I was actually planning on making a peach crumble the other day, but then afternoon cake for a visitor was required and this arose from the crumble plans!
I’ve been blogging for almost three years now and as I mentioned on Tuesday I have just topped 700 posts! So please help yourselves to a slice and celebrate with me, and thanks for being out there everyone! 🙂
Peach Crumble Cake
225g SR flour
50g ground hazelnuts
25g brown sugar
Grease and flour a 9-inch/23cm square cake tin. Preheat oven to 180°C/350°F.
Mix all the dry ingredients together and then rub in the butter with fingertips until nice and crumbly. Mix in about 1-2 tbsps water and put a third of the mixture in a separate bowl: this is the crumble topping. Press the rest firmly into your prepared tin. Chill both the base and the topping while you prepare the fruit filling.
For the filling:
approx. 700g prepared peaches (this was 6 large ones for me), diced but not peeled
1 tsp cinnamon
1 tbsp cornflour
squeeze of lemon juice
75g brown sugar
Mix the filling ingredients together and spread over the base. Sprinkle the lumpy crumble topping over the top and bake for 45 minutes or until lovely and brown on top and bubbling.
Leave to cool in the pan a little before slicing, and then allow to cool completely before removing from the pan.
Deliciously sweet and sticky too, I’d recommend this cake with a blob of cream or ice cream. I bet it’s good served warm too!
It’s been too hot and humid for cooking or baking recently, but then last week we had a couple of cooler days as a breather, AND a visitor was expected, so I made one of my favourite cakes… blueberry and cardamom with buttermilk. 😉
I made this one pictured with double quantities as a small Bundt cake, and have even tripled the recipe for a large/standard Bundt cake that I took to a party, but here’s the recipe for the smaller version, using a small 9-inch/23cm square cake tin.
BLUEBERRY CARDAMOM BUTTERMILK CAKE
1/2 cup (60g) plain flour and 1/2 cup (60g) SR flour
1/4 tsp baking powder and 1/4 tsp baking soda
1 1/2 tsps cardamom
1/2 stick (55g) softened butter
2/3 (130g) cup sugar + a 1 tbsp vanilla sugar
1 large egg
1/2 (120ml) cup buttermilk
1 cup blueberries (fresh or frozen)
Preheat oven to 200°C/400°F. Grease and flour a 9-inch (23cm) cake pan.
Mix together the flour, baking soda, baking powder, cardamom and salt. In a larger bowl, cream together the butter and sugar and vanilla sugar until fluffy. Add egg and beat well.
In three batches, add the flour, alternating with the buttermilk. Fold in gently until just combined. Stir in all but a few blueberries. Pour the batter into the cake pan. Scatter the remaining blueberries on top (and extra vanilla sugar if you like!).
Bake for about 20 minutes or until a toothpick inserted comes out clean.
This is a recipe post I’ve had in my folder for some time now… the cold weather this week reminded me of it. A great dessert for a cold night!
Aren’t the Tate and Lyle tins of Golden Syrup stylish?!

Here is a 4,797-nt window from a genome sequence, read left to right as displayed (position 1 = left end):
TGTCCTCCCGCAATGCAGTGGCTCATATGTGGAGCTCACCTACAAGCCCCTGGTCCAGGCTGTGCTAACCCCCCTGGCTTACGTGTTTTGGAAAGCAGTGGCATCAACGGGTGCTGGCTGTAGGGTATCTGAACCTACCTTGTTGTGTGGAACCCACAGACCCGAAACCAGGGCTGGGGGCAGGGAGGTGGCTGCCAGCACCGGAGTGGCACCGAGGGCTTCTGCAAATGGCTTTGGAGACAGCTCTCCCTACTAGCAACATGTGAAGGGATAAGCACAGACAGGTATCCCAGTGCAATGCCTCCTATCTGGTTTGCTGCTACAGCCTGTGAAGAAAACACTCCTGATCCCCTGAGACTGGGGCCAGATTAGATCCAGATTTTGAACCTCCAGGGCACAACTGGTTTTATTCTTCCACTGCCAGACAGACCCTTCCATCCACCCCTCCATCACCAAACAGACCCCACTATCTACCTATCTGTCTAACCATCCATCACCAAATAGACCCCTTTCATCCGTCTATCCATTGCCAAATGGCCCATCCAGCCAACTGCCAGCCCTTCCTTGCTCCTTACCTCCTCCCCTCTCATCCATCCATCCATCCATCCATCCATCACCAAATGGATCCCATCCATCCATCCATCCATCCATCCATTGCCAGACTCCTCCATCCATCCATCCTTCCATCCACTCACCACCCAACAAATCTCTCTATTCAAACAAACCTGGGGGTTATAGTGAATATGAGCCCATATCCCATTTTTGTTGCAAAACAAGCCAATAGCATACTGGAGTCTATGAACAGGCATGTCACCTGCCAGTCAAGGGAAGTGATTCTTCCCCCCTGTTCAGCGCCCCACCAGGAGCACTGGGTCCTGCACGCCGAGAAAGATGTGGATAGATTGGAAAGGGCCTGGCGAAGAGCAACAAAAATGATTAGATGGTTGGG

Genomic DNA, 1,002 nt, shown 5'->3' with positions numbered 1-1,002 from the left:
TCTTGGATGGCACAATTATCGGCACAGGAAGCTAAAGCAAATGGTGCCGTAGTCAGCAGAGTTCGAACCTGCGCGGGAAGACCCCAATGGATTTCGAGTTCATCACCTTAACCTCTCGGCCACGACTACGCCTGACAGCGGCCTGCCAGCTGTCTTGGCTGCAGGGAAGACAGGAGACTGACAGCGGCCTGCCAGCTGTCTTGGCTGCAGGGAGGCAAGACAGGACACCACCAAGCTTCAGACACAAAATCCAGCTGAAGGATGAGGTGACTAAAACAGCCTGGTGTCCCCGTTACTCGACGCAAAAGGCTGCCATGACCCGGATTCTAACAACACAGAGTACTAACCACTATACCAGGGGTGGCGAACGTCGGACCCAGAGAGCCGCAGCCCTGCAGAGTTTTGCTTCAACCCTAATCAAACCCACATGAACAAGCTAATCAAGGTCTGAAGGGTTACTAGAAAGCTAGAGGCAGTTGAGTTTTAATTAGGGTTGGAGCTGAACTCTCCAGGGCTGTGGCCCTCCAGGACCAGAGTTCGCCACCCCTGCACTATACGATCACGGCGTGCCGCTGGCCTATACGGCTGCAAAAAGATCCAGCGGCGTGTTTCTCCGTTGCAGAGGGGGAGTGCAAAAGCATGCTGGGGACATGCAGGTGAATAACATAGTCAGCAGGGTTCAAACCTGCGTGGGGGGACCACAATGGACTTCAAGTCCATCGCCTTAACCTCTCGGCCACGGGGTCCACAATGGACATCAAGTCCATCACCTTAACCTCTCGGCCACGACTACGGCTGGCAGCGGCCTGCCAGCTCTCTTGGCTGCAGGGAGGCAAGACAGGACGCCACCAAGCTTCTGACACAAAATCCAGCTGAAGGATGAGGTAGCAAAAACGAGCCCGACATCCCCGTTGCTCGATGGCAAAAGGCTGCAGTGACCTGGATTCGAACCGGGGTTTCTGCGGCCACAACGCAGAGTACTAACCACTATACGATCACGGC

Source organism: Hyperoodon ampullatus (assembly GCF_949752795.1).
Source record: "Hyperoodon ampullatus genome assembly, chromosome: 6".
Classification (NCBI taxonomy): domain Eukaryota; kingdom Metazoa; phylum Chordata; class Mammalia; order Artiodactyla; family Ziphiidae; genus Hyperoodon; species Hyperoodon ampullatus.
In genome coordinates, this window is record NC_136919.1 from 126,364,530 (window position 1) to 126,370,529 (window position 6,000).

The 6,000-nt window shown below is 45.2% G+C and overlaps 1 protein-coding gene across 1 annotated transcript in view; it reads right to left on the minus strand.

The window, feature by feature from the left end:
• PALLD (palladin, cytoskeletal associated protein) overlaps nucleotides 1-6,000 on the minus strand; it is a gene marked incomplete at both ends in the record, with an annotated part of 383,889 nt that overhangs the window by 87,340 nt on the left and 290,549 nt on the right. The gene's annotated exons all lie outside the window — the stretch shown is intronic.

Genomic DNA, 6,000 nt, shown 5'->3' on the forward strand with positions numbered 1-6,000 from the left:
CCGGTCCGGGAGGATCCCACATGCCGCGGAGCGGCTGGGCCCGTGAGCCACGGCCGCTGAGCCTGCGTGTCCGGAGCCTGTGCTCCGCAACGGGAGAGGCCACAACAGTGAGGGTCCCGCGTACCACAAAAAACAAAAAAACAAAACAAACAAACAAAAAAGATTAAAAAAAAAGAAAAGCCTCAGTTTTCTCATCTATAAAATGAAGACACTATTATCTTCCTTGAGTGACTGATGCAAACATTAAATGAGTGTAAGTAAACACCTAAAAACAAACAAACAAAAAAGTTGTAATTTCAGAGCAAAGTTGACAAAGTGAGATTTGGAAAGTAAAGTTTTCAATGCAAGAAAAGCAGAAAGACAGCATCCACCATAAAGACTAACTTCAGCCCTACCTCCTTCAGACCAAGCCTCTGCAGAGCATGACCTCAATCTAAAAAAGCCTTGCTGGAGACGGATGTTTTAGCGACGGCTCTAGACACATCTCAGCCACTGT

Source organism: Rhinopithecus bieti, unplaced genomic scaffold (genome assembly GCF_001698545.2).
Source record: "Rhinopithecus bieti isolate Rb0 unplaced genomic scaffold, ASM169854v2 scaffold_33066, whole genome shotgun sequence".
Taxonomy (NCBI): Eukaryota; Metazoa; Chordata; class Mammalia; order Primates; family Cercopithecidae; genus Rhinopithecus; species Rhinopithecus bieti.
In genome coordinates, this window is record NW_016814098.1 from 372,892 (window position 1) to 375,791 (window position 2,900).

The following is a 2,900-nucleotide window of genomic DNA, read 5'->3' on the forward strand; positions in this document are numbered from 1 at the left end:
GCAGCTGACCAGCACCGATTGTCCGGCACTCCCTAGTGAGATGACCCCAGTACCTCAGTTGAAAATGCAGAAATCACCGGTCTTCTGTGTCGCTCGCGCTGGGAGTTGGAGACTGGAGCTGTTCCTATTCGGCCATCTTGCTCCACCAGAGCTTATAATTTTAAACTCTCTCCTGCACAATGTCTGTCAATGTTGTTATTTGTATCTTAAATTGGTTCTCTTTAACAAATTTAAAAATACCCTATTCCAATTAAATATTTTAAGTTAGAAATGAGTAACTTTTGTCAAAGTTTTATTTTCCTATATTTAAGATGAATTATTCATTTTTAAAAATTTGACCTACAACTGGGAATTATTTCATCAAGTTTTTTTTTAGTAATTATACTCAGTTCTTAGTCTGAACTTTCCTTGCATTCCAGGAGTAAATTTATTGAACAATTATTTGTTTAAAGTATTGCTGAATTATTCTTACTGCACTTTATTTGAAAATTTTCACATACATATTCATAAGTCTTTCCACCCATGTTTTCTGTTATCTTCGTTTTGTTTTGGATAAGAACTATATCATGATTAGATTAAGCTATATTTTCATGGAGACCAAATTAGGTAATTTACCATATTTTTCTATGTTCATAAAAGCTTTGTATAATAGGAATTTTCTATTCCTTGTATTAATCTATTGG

Since I’m the only one who likes treacle tart in our house (well, the dogs haven’t been given the chance to test it anyway!) I decided to add some cardamom as well as the traditional ginger…. divine! Otherwise this is the pure and simple traditional English recipe.
Make the pastry first: rub the vegan butter into the flour until fine and crumbly. Stir in a little cold water – just enough to bring the dough together. Roll out and press into a greased flan dish. Prick the base all over with a fork. Chill for 30 minutes. Preheat oven to 180°C. Bake the pastry case blind for about 5 – 10 minutes.
Meanwhile warm the golden syrup in a pan and add the spices, lemon juice and breadcrumbs. Stir well. Pour the mixture into the prepared flan case and bake for 20-25 minutes. Delicious with cream, crème fraîche or custard!
My neighbours have been so very generous again this year – lots and lots of plums from one, and bucketfuls of apples and a huge basket of peaches from another. Several days were spent preserving, chopping and processing the fruit, but oh so worthwhile! I’ve frozen some apple sauce and plums for baking in the winter, but also made plum and vanilla jam and peach and vanilla jam, apple strudel, apple compote (till it came out of our ears!), plum tart, apple turnovers, German pancakes with apple sauce…. you get the idea!
Today I’m sharing with you one of the most successful uses for apples I found – Apple and Spice Muffins with a crunchy walnut topping. They were so light and fluffy and full of flavour and will be made again very soon.
Apple and Spice Muffins
Preheat your oven to 190°C (375°F) and prepare 12 muffin cases.
In one bowl, sift together the following ingredients:
200g (1 3/5 cups) SR flour
50g (1/2 cup) ground almonds
1 tsp baking powder
1/2 tsp baking soda
pinch of salt
115g (1/2 cup) sugar
1/2 tsp cardamom
1 tsp cinnamon
1/2 tsp allspice
In a second bowl mix these ingredients:
175g (1 cup) apple, finely chopped
150ml (2/3 cup) milk
90ml (6 tbsps) vegetable oil (I used sunflower)
1 tsp vanilla extract
Add the wet to the dry ingredients and fold in. Divide between the muffin cases.
3 tbsps brown sugar